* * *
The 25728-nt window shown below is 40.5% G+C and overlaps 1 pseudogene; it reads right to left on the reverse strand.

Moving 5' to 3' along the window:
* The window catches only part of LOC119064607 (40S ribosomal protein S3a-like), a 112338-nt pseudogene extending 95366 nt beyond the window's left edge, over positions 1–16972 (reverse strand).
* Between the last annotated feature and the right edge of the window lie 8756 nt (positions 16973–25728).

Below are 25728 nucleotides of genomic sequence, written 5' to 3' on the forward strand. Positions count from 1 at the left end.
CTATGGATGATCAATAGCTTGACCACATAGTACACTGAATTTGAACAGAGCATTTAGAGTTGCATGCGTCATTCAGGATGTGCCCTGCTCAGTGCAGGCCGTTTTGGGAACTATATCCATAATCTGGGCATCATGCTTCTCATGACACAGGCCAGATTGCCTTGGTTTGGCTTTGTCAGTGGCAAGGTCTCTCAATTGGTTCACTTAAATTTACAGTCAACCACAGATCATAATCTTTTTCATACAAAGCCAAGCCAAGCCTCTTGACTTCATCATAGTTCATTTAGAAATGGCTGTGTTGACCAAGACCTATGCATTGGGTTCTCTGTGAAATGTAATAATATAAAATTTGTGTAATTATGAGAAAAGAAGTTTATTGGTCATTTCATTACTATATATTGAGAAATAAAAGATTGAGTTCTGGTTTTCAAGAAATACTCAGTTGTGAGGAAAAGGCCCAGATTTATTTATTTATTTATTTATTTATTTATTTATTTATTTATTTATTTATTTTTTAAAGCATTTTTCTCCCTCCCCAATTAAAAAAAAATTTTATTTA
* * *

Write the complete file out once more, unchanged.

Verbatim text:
The 25728-nt window shown below is 40.5% G+C and overlaps 1 pseudogene; it reads right to left on the reverse strand.

Moving 5' to 3' along the window:
* The window catches only part of LOC119064607 (40S ribosomal protein S3a-like), a 112338-nt pseudogene extending 95366 nt beyond the window's left edge, over positions 1–16972 (reverse strand).
* Between the last annotated feature and the right edge of the window lie 8756 nt (positions 16973–25728).

Below are 25728 nucleotides of genomic sequence, written 5' to 3' on the forward strand. Positions count from 1 at the left end.
CTATGGATGATCAATAGCTTGACCACATAGTACACTGAATTTGAACAGAGCATTTAGAGTTGCATGCGTCATTCAGGATGTGCCCTGCTCAGTGCAGGCCGTTTTGGGAACTATATCCATAATCTGGGCATCATGCTTCTCATGACACAGGCCAGATTGCCTTGGTTTGGCTTTGTCAGTGGCAAGGTCTCTCAATTGGTTCACTTAAATTTACAGTCAACCACAGATCATAATCTTTTTCATACAAAGCCAAGCCAAGCCTCTTGACTTCATCATAGTTCATTTAGAAATGGCTGTGTTGACCAAGACCTATGCATTGGGTTCTCTGTGAAATGTAATAATATAAAATTTGTGTAATTATGAGAAAAGAAGTTTATTGGTCATTTCATTACTATATATTGAGAAATAAAAGATTGAGTTCTGGTTTTCAAGAAATACTCAGTTGTGAGGAAAAGGCCCAGATTTATTTATTTATTTATTTATTTATTTATTTATTTATTTATTTATTTATTTTTTAAAGCATTTTTCTCCCTCCCCAATTAAAAAAAAATTTTATTTA